Deaths related to drug poisoning in England and Wales reached their highest ever recorded level in 2018, new data showed.

There were 4359 deaths related to drug poisoning last year, the highest number since records began in 1993.

The figures from the Office for National Statistics (ONS) also showed the highest annual increase, with a 16% rise between 2017 and 2018.

Other main points highlighted by the ONS were:

  • The male drug poisoning rate has significantly increased from 89.6 per million males in 2017 to 105.4 in 2018, while the female rate increased for the ninth consecutive year to 47.5 per million females in 2018

  • Two-thirds of drug-related deaths were linked to drug misuse, accounting for 50.9 deaths per million people in 2018

  • The North East of England had a significantly higher rate of deaths relating to drug misuse than all other English regions, while London had the lowest rate

  • Between 2017 and 2018, there were increases in the number of deaths involving a wide range of substances, although opiates continued to be the most frequently mentioned type of drug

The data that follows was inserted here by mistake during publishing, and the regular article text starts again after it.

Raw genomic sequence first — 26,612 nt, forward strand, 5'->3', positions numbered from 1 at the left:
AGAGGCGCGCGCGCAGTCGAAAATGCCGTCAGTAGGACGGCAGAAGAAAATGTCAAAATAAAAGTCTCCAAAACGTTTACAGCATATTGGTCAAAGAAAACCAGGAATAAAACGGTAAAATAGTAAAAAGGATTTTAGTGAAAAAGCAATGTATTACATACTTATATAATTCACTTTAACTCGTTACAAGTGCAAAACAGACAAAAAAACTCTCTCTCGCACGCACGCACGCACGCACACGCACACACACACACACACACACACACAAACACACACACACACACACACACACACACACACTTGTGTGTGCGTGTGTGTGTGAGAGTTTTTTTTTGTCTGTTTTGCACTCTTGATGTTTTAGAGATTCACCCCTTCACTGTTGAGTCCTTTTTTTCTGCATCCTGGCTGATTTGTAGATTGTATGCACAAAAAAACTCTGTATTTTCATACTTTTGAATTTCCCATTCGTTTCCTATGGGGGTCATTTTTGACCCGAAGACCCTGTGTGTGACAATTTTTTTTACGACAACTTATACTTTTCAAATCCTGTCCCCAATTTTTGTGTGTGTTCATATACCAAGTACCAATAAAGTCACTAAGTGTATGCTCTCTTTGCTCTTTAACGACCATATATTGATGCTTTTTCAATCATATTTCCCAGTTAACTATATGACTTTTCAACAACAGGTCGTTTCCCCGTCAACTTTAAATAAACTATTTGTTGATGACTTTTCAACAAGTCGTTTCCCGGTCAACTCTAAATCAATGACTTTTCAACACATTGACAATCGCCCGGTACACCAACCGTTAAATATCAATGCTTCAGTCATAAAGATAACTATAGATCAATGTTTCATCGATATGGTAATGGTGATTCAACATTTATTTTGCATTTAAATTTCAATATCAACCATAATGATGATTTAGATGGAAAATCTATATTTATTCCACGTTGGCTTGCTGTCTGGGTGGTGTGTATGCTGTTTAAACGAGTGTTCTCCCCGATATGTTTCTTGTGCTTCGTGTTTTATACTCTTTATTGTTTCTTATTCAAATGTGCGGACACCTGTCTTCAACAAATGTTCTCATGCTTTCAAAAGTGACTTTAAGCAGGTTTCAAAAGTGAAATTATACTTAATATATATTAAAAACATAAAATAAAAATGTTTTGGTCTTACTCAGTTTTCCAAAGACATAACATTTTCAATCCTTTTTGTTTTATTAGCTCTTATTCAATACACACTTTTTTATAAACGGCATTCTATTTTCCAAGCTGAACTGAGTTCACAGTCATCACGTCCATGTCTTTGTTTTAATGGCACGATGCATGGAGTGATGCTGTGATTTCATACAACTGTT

• Deaths involving cocaine doubled between 2015 and 2018 to their highest ever level, while the numbers involving new psychoactive substances returned to their previous levels after halving in 2017

Ben Humberstone, deputy director for health analysis and life events at the ONS, said: "The number of deaths registered from drug use in 2018 was the highest since our records began in 1993. We have also seen the biggest year-on-year percentage increase.

"Previously, this had been linked to a rise in deaths related to opiates like heroin and morphine, but last year there were also increases in deaths across a wider variety of substances including cocaine and what had been known as 'legal highs'."

Drug poisoning deaths involve a broad spectrum of substances, including controlled and non-controlled drugs, prescription medicines, and over-the-counter medications.

Mike Dixon, chief executive for drug and alcohol charity Addaction, called for a boost to investment in community outreach programmes. "Many local services have faced cutbacks and the reality is that outreach services barely exist anymore," he said. "We need to go where people are. When we wait for people to come to us, too many of them don’t make it."

Breast Cancer Drug Recommended for CDF